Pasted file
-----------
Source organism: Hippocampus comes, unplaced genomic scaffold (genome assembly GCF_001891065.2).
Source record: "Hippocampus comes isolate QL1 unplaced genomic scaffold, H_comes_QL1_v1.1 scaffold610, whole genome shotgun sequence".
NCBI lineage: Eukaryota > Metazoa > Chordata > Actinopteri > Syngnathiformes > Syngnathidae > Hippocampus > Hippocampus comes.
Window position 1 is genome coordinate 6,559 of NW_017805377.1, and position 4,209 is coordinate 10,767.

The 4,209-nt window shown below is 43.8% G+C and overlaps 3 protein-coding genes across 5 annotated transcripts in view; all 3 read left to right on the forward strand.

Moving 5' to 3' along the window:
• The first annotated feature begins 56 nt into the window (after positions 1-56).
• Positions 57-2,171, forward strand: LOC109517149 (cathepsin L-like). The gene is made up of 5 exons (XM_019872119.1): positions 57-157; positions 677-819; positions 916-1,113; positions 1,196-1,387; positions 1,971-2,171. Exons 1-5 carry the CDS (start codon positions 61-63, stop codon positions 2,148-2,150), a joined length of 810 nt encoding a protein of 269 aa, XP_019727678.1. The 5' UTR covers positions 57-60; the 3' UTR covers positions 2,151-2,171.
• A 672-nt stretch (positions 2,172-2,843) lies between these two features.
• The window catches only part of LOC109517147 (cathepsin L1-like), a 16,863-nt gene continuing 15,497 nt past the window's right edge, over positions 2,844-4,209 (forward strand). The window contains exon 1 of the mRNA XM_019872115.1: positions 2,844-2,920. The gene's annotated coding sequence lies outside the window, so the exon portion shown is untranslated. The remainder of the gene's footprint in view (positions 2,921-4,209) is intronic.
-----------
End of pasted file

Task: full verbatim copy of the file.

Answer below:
Source organism: Hippocampus comes, unplaced genomic scaffold (genome assembly GCF_001891065.2).
Source record: "Hippocampus comes isolate QL1 unplaced genomic scaffold, H_comes_QL1_v1.1 scaffold610, whole genome shotgun sequence".
NCBI lineage: Eukaryota > Metazoa > Chordata > Actinopteri > Syngnathiformes > Syngnathidae > Hippocampus > Hippocampus comes.
Window position 1 is genome coordinate 6,559 of NW_017805377.1, and position 4,209 is coordinate 10,767.

The 4,209-nt window shown below is 43.8% G+C and overlaps 3 protein-coding genes across 5 annotated transcripts in view; all 3 read left to right on the forward strand.

Moving 5' to 3' along the window:
• The first annotated feature begins 56 nt into the window (after positions 1-56).
• Positions 57-2,171, forward strand: LOC109517149 (cathepsin L-like). The gene is made up of 5 exons (XM_019872119.1): positions 57-157; positions 677-819; positions 916-1,113; positions 1,196-1,387; positions 1,971-2,171. Exons 1-5 carry the CDS (start codon positions 61-63, stop codon positions 2,148-2,150), a joined length of 810 nt encoding a protein of 269 aa, XP_019727678.1. The 5' UTR covers positions 57-60; the 3' UTR covers positions 2,151-2,171.
• A 672-nt stretch (positions 2,172-2,843) lies between these two features.
• The window catches only part of LOC109517147 (cathepsin L1-like), a 16,863-nt gene continuing 15,497 nt past the window's right edge, over positions 2,844-4,209 (forward strand). The window contains exon 1 of the mRNA XM_019872115.1: positions 2,844-2,920. The gene's annotated coding sequence lies outside the window, so the exon portion shown is untranslated. The remainder of the gene's footprint in view (positions 2,921-4,209) is intronic.